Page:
Change Management is one of the most difficult areas in Agile projects and management consulting today. Many consultants and companies have developed standardized, prescriptive and one size fits all approaches to agile transformation and change management projects. In many cases, these prescriptive solutions do not always take into account the client’s complex culture or their ability to embrace and sustain a lasting change. IN my personal opinion, disruptive change is not always the best course of action.
With the increasing popularity of Agile transformation projects – getting products developed and to the market faster – it begs some of the following questions, have we commoditized agile consulting and transformation projects too much. Have we developed too many playbooks, certifications and toolkits for the masses to follow that promise quick and lasting results? Are we creating lasting change or do clients revert back to past and familiar practices once the consultants have left the building?
There are some consulting companies and independent Agile Coaches that are changing their approach to these transformation projects that shows promise. Breaking away from the standard 4 week cycles of training where they take the project team offsite and teach them Agile principles (Scrum, Kanban and the like) and then coach them for a short period of time with scheduled check-ups, these firms instead embed their coaches in their teams from Day 1 to learn their processes and culture. Listening to the project teams the consultants are able to develop an understanding of the business issues and cultural landscape and work with the client team to develop the best approach to be used for the project. Sharing the responsibility and acting as a facilitator for the discussion creates a shared ownership between the client and consulting teams for the plan and results. This approach typically requires more upfront planning work but it can yield more lasting results after the consultants leave the building. Once the project is underway, the Agile Coaches train their client counterparts on the job and coach them in their teams. Some companies have developed online training that can be viewed and reviewed periodically as needed by the team. The training is used a supplement and refresher for the team.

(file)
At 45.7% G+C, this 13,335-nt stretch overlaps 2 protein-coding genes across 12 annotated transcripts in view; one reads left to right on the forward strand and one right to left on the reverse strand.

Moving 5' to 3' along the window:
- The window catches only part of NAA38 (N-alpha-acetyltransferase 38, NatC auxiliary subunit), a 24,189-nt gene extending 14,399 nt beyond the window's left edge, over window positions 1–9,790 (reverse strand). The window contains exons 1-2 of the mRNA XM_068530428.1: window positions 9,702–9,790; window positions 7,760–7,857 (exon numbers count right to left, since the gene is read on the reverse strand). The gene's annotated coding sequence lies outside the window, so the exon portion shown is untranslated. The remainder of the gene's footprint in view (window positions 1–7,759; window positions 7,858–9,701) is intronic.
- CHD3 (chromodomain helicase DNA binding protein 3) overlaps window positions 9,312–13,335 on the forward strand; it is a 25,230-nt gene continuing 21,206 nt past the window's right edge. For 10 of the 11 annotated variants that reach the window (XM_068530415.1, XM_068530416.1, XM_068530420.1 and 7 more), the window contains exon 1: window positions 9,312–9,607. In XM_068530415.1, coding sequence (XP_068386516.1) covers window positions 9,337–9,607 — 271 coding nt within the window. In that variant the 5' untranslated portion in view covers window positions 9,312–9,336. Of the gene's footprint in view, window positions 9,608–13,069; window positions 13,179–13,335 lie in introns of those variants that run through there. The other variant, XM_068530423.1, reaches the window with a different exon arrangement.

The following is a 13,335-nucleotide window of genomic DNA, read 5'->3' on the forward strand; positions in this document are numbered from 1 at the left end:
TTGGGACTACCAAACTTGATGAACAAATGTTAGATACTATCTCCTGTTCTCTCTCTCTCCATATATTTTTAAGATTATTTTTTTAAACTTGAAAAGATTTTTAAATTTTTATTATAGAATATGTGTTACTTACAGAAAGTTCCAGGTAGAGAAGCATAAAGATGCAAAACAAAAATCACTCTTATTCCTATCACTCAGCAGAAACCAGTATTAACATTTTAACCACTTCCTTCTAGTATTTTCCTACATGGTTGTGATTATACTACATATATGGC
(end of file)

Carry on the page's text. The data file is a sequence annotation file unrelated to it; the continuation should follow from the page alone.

One of the other key areas of focus is Executive Engagement. Consultancies with strong Client partners who understand the client’s business needs and can coach at the Executive Level should see more success in these complex projects. I heard from a colleague recently that he attended a training course on Agile Coaching and one large international company had booked most of the seats for their employees. When he asked the employees why they were there and what they intended to learn from the course, they replied that they did not understand why they were there and that their Executive Team did not appear to be bought into the transformation project. They predicted that they would continue using the same approaches they had for years once the project ended. From their point of view Executives were not engaged. Keeping Executives engaged from the beginning and keeping open communication throughout the project is one of the critical components necessary for a lasting change result.
I would love to hear comments from Agile Coach, Engagement Leaders and Client Partners in the field. What approach has worked best for your most successful projects? How is your approach different than others in the industry?
Reach out and share you thoughts with me directly at firstname.lastname@example.org or comment on this blog. I welcome all constructive feedback and want to hear your opinions.
John Todd is a partner at Downtown Recruiting Inc, Board member of PMI MassBay and avid Agile enthusiast in Boston, MA